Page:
Manda Forster is the Director of Operations at DigVentures, a social enterprise specialising in community focussed archaeology and heritage projects. Working as part of a dispersed team, Manda relocated to the west coast of Scotland in 2017, having spent several years working at the University of Birmingham and Birmingham Archaeology, followed by a stint at the Chartered Institute of Archaeologists promoting the work of the institute. Throughout her degree at Bradford University, Manda spent summers digging in Shetland, inspiring her to pursue a PhD researching early medieval trade in the North Atlantic, specialising in soapstone artefacts of Shetland, Greenland and Norway. Currently, Manda coordinates business delivery at DigVentures, as well as developing and managing projects in Scotland. Most recently, Manda directed investigations at Coldingham, working with community participants to look for evidence of an early medieval monastery in the centre of the village. Manda has a keen interest in post excavation processes and archives management, recently writing guidance for the management of digital data in archaeological archives in partnership with CIfA and supported by Historic England and the Archaeological Archives Forum.
Chair of the Aberdeen and North-East Section (elected for three years with year of election in brackets)
Born in Glasgow in 1964, Neil Curtis came to Aberdeen in 1988 where he is now Head of Museums and Special Collections and Honorary Senior Lecturer in Anthropology. He studied Archaeology (Glasgow, 1986), Museum Studies (Leicester, 1988) and Education (Aberdeen, 1995).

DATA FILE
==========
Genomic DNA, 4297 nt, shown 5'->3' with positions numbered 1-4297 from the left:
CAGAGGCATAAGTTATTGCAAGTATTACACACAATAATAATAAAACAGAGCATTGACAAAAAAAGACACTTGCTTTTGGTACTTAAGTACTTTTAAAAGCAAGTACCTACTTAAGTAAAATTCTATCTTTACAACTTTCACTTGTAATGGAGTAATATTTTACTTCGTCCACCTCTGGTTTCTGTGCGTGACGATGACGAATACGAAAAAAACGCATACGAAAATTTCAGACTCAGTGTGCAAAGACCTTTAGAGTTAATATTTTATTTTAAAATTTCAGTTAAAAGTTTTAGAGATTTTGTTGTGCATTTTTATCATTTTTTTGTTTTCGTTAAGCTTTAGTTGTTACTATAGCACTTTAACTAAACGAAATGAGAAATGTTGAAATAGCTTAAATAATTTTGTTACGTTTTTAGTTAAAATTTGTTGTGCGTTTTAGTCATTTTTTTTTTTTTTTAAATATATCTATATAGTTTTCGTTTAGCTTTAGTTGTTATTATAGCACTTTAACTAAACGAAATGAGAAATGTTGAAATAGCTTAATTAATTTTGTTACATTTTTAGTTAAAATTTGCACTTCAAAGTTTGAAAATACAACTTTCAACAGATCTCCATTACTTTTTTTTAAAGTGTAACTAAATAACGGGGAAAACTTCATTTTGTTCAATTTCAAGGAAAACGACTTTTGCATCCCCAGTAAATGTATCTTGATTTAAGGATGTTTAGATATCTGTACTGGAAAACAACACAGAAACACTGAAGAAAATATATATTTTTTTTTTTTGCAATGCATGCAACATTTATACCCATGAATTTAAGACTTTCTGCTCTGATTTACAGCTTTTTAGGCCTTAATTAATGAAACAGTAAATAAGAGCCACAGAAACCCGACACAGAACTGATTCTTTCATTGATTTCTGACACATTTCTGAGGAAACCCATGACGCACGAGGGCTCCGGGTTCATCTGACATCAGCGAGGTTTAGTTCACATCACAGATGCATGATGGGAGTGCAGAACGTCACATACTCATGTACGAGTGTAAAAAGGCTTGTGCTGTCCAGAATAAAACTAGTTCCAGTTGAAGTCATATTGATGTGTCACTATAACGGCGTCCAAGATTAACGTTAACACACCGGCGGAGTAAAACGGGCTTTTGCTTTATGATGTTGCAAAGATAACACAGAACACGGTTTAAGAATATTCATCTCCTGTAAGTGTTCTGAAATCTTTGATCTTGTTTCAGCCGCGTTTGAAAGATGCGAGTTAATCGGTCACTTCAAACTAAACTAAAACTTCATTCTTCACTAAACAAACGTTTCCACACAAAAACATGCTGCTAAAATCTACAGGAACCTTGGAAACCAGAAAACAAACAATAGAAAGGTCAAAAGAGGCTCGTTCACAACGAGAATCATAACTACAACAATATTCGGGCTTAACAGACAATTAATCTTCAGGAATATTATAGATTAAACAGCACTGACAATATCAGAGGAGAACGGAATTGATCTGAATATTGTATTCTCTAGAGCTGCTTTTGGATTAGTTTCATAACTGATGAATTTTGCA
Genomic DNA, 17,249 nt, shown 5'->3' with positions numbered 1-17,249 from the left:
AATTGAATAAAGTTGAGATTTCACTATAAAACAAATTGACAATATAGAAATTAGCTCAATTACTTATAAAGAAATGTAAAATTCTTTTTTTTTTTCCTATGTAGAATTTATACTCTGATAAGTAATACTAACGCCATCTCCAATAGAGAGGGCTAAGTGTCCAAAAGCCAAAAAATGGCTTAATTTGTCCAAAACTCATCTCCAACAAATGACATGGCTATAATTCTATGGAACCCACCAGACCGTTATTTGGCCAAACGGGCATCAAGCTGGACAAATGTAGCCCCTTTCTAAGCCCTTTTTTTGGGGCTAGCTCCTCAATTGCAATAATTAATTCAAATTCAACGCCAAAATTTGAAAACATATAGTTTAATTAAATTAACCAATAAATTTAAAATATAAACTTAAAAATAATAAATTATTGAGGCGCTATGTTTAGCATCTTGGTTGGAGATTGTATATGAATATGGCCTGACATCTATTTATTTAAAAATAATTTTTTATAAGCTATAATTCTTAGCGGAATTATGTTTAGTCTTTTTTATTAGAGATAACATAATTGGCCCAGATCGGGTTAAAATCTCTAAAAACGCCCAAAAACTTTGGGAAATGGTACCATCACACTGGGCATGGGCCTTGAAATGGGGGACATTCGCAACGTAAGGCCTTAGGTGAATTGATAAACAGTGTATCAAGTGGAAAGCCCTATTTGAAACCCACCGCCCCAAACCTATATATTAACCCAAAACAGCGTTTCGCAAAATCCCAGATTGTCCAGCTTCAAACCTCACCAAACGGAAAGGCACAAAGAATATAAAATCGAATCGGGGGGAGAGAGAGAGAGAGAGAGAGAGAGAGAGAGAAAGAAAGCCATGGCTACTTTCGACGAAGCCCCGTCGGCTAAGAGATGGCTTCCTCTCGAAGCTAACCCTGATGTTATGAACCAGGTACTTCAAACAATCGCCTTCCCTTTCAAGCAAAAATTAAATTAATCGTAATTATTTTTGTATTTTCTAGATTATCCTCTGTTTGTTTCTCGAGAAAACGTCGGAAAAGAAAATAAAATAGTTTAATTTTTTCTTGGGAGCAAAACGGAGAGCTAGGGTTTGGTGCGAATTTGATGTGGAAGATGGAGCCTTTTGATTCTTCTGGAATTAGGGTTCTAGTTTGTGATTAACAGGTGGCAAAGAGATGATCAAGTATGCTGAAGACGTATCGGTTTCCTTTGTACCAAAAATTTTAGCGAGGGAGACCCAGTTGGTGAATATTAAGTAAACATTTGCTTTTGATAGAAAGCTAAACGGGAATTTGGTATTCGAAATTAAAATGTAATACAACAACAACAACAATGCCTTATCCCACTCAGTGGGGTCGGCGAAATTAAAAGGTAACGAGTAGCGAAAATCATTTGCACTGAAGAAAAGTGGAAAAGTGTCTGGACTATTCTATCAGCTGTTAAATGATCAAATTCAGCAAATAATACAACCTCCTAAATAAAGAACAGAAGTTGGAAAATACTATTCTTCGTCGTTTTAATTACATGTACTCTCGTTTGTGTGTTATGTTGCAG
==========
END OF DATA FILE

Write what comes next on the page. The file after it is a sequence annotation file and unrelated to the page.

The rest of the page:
National Museums Scotland Representative (nominated by the Trustees of the NMS)
Xerxes is Director of Collections at National Museums Scotland, where he is responsible for five curatorial departments and the collections services team, covering all four museums that make up the National Museums, and the National Museums Collections Centre. He was previously Deputy Director, Engagement at the Royal Ontario Museum in Toronto, Canada where he looked after all the visitor experience, including galleries and exhibitions, education, web, publications, design, front of house, visitor research, diversity, marketing, membership, volunteers and programming. Prior to this he was at the British Museum as Head of Learning, Volunteers and Audiences. Trained as a scientist, Xerxes began his museum career at the Science Museum in London in many roles which included curating the Communications collections as well as working on exhibitions and galleries. He is interested in the role that collections play in the visitor experience and runs museology training in Europe, the Middle East, and Asia.